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A roadmap for the Human Developmental Cell Atlas

Abstract

The Human Developmental Cell Atlas (HDCA) initiative, which is part of the Human Cell Atlas, aims to create a comprehensive reference map of cells during development. This will be critical to understanding normal organogenesis, the effect of mutations, environmental factors and infectious agents on human development, congenital and childhood disorders, and the cellular basis of ageing, cancer and regenerative medicine. Here we outline the HDCA initiative and the challenges of mapping and modelling human development using state-of-the-art technologies to create a reference atlas across gestation. Similar to the Human Genome Project, the HDCA will integrate the output from a growing community of scientists who are mapping human development into a unified atlas. We describe the early milestones that have been achieved and the use of human stem-cell-derived cultures, organoids and animal models to inform the HDCA, especially for prenatal tissues that are hard to acquire. Finally, we provide a roadmap towards a complete atlas of human development.

Main

Most modern developmental biology research has historically focused on model organisms. Owing to practical challenges, human development—from a fertilized ovum to a fully formed fetus at birth—has remained a poorly understood ‘black box’. The implications of a human developmental cell atlas for understanding human development are far-reaching, as many congenital disorders and childhood cancers may originate during susceptible windows of development1,2,3. The clinical relevance of the atlas extends into adulthood for ageing, cancer and applications in regenerative medicine and stem cell therapies4,5,6. Furthermore, embryonic and fetal stem cells7,8 and developmental trajectories provide an essential reference and guide for engineering human stem-cell-derived models9,10,11,12,13, organoids14 and cellular therapies.

Human development begins with a fertilized oocyte that divides and differentiates through preimplantation, embryonic and fetal stages (Fig. 1). Early studies began with morphometric and qualitative assessments of human embryos, leading to development of the Carnegie staging system15 (Fig. 1). Advances in imaging, cytometry and genomics technologies have provided further insights into the complex spatiotemporal changes during organogenesis16. Recent progress in single-cell profiling technologies has revolutionized our ability to study human development at an unprecedented resolution17. Leveraging these advances to build a comprehensive atlas of human development (from the fertilized oocyte to birth) at cellular resolution is an ambitious endeavour that is similar in scale to the Human Genome Project, which required multidisciplinary scientific expertise from disparate fields working together collaboratively. Such a community has arisen from the grassroots assembly of global researchers who are working as part of the Human Cell Atlas (HCA)18 initiative. As with the Human Genome Project, the HCA will be a foundational scientific resource, composed of diverse data types and available freely through browsable and searchable web portals that visualize cells across anatomical space and developmental time.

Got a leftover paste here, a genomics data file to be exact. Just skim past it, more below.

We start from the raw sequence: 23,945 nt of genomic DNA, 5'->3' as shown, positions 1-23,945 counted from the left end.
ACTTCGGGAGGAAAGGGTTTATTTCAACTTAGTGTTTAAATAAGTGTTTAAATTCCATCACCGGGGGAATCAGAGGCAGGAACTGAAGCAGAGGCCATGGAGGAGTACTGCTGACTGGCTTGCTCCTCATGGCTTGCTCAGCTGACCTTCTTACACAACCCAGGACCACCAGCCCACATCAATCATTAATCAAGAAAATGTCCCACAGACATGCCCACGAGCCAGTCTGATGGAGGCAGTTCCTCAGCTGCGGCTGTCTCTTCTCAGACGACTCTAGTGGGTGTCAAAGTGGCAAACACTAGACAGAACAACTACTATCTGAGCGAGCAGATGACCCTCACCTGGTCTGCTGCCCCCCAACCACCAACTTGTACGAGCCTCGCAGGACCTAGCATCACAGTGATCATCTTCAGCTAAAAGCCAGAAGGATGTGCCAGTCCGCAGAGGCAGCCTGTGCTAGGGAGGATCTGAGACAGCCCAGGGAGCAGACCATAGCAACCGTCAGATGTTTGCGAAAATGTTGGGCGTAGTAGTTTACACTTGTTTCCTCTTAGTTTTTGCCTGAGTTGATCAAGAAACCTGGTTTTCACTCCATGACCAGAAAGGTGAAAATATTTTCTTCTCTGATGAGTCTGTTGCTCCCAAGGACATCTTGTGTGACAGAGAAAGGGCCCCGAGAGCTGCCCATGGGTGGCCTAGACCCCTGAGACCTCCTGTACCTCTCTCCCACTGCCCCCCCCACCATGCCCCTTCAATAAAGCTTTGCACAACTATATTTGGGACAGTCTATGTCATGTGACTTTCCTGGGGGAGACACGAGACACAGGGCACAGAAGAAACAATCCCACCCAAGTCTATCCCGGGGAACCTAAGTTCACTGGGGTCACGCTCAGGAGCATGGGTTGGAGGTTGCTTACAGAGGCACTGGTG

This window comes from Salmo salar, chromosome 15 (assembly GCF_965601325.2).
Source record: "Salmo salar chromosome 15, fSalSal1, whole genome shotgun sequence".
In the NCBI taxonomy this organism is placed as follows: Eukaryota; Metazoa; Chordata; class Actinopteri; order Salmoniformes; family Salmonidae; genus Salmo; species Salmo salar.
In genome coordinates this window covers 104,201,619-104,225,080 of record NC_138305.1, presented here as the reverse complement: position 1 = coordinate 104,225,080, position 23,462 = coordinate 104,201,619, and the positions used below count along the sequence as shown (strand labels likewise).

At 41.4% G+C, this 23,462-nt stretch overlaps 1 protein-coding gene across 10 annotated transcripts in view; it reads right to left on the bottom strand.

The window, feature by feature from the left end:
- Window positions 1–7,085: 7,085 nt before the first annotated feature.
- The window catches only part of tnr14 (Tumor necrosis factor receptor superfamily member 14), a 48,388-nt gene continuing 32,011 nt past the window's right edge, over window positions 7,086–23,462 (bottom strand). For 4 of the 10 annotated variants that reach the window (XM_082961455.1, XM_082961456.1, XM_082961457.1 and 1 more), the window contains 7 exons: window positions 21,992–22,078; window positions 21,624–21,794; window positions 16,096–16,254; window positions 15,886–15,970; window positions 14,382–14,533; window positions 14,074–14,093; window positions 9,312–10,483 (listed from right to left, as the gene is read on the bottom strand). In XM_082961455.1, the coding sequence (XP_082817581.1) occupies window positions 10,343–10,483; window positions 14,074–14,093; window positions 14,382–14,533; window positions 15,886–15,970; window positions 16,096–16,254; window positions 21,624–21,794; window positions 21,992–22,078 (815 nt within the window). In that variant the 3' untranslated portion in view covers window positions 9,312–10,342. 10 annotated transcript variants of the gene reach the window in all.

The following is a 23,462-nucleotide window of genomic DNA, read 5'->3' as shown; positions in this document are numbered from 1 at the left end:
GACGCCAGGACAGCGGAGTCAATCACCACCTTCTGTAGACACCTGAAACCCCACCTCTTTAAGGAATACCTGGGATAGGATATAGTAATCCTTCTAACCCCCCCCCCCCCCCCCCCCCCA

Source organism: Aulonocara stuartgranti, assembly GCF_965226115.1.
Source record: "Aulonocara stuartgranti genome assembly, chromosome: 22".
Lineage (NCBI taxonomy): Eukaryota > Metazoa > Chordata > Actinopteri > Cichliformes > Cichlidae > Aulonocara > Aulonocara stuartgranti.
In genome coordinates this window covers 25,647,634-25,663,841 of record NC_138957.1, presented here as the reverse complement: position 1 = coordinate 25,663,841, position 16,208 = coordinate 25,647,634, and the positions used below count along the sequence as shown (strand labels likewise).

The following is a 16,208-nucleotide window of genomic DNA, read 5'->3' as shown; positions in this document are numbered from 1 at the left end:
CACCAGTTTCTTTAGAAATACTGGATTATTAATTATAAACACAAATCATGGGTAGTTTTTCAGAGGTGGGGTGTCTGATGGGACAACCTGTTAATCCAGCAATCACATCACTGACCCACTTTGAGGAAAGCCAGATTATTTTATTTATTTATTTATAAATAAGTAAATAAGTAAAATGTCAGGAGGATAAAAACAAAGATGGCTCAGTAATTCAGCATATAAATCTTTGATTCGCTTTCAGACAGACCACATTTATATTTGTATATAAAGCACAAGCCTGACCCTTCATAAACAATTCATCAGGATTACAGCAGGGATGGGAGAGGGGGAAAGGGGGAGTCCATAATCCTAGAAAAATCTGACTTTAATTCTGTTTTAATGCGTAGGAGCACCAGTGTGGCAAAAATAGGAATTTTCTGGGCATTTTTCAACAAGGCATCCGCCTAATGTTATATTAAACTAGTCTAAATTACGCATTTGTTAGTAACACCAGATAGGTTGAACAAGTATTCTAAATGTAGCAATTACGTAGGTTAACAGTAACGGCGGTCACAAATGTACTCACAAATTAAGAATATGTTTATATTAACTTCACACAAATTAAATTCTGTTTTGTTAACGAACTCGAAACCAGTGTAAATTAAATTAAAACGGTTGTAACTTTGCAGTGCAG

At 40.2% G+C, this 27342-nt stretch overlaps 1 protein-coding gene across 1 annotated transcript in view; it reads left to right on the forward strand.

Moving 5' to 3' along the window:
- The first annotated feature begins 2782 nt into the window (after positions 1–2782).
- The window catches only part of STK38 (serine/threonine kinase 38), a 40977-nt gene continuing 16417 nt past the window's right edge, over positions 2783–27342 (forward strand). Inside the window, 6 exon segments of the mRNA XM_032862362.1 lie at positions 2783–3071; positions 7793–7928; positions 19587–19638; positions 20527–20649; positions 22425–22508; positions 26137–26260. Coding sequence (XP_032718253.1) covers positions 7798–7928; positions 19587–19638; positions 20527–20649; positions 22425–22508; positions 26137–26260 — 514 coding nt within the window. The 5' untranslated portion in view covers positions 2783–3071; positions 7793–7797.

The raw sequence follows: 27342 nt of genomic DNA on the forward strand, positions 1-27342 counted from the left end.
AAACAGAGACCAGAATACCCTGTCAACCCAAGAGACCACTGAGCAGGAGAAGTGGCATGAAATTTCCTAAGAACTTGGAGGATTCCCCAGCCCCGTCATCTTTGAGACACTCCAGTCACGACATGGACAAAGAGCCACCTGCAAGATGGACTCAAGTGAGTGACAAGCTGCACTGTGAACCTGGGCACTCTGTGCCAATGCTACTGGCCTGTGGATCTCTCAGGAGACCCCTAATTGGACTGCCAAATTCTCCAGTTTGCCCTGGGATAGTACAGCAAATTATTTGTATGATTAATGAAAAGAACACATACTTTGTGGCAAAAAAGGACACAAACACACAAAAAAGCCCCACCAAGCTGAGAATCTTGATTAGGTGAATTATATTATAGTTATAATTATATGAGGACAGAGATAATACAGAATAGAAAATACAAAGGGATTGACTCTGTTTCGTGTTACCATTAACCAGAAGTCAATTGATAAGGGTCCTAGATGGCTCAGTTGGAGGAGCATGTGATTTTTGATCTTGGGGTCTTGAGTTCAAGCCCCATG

Fig. 1: Human embryo development and model systems.
figure1

a, Timeline of human development from fertilization to birth. CT, cytotrophoblast; ESC, embryonic stem cell; EPI, epiblast; PrE, primitive endoderm; pcw, post-conception weeks; SCT, syncytiotrophoblast; TE, trophectoderm; TSC, trophoblast stem cell; XEN, extraembryonic endoderm; YSE, yolk sac endoderm. b, Models derived from human stem cells, and associated studies. In vitro model systems to study early embryonic development. A–P, anterior–posterior. c, Experimental model systems to study development, including Drosophila melanogaster, Danio rerio, Xenopus laevis, Gallus gallus, Mus musculus, cell culture and organoids, and their amenability to facilitating various aspects of scientific study.

The HDCA is a strategic focus of HCA19, and is pursued by scientists from individual laboratories as well as large national and international research consortia (Supplementary Table 1); the HDCA is open to all who adhere to its mission and open science values20. The HDCA aims for equity, inclusivity and diversity both in terms of scientific participation and the representation of human tissue samples. We encourage any interested researcher to become a member, participate, register their study and contribute their data and publications to the HDCA and HCA21.

Building a developmental cell atlas